One the biggest obstacles to the growth of renewables is how to store energy from solar and wind sources when the sun isn’t shining or the wind isn’t blowing. A startup based in Corvallis, Oregon believes it may have a solution.

Applied Exergy has developed a new technology they call Thermal Approach to Grid Energy Storage, or TAGES (pronounced “tags”) for short. By utilizing a new kind of microchannel heat exchanger technology developed at Oregon State University, energy generated from renewable sources is used to cool water down into an icy slurry, in effect “storing” the energy in the ice. When the stored power is needed, waste heat from almost any source can be used to melt the mixture back into liquid form so it can flow through the turbine blades of a generator, producing electricity that can then be sent out to the grid. The melted water is then returned into the tank to be re-frozen and used again.

“It’s essentially an air-conditioning unit combined with a steam power plant,” said Chief engineer Kevin Harada. “The efficiency of the plant is based on temperature differences.”

While there has been plenty of research done on using ice to store energy, Applied Exergy says that the slurry works better than a solid chunk of ice because it melts down much faster.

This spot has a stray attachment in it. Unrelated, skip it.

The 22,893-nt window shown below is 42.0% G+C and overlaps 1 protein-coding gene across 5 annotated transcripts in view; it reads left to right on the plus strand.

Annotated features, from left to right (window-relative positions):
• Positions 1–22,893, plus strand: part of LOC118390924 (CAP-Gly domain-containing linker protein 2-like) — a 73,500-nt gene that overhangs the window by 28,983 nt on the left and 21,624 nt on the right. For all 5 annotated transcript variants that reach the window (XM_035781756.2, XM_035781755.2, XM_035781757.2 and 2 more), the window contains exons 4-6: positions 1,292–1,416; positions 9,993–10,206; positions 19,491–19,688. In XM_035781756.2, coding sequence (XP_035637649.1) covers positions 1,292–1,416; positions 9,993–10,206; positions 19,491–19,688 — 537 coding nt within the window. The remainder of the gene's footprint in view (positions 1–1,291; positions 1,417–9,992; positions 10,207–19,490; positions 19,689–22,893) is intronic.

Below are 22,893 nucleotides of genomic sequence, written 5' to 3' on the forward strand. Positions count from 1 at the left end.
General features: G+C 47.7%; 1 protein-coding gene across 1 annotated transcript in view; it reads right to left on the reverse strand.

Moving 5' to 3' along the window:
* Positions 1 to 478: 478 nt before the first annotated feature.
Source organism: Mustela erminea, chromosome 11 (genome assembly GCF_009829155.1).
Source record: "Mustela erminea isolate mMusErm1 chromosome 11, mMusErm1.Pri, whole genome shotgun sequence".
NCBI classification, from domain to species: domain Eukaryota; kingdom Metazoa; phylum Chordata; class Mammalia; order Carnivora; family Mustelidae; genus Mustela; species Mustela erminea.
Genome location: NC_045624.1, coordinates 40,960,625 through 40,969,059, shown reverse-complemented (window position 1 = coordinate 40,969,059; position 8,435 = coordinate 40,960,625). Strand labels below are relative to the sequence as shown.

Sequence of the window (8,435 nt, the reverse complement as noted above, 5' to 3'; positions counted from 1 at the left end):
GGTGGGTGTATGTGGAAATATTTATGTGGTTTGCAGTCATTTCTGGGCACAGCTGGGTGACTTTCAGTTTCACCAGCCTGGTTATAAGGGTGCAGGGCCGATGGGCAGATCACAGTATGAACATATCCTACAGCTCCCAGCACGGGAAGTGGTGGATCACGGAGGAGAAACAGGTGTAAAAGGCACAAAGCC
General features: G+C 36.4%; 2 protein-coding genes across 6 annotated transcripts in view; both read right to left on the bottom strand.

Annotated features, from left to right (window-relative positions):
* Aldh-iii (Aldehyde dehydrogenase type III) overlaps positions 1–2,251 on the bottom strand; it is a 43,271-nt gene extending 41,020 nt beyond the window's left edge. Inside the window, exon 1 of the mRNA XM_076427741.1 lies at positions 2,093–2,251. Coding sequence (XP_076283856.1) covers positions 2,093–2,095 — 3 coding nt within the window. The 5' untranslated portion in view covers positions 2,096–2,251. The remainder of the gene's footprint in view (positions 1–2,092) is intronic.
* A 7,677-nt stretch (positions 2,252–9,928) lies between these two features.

“The advantage of the ice slurry is it’s very tiny little ice cubes, so water will flow through it,” said Harada.

Seems Mr. Harada and company aren’t alone in believing in the strength of their technology, as the company has secured a $150,000 grant from the Oregon Built Environment & Sustainable Technologies Center to build a demo model and over $500,000 in grants and private investments. Local utility company Portland General Electric is evaluating the technology for future use, and Applied Exergy is currently seeking an additional $15 million in financing for its manufacturing and infrastructure plans.

According to the company, the TAGES system should cost less than $1,000 per kilowatt-hour of generating capacity to install, built to be moveable and stackable, and easily integrate into current HVAC systems. Could the future of energy storage take the form of that age-old childhood favorite, the Slushie?

[via Corvallis Gazette-Times]

Image Credit: K E L S E Y . R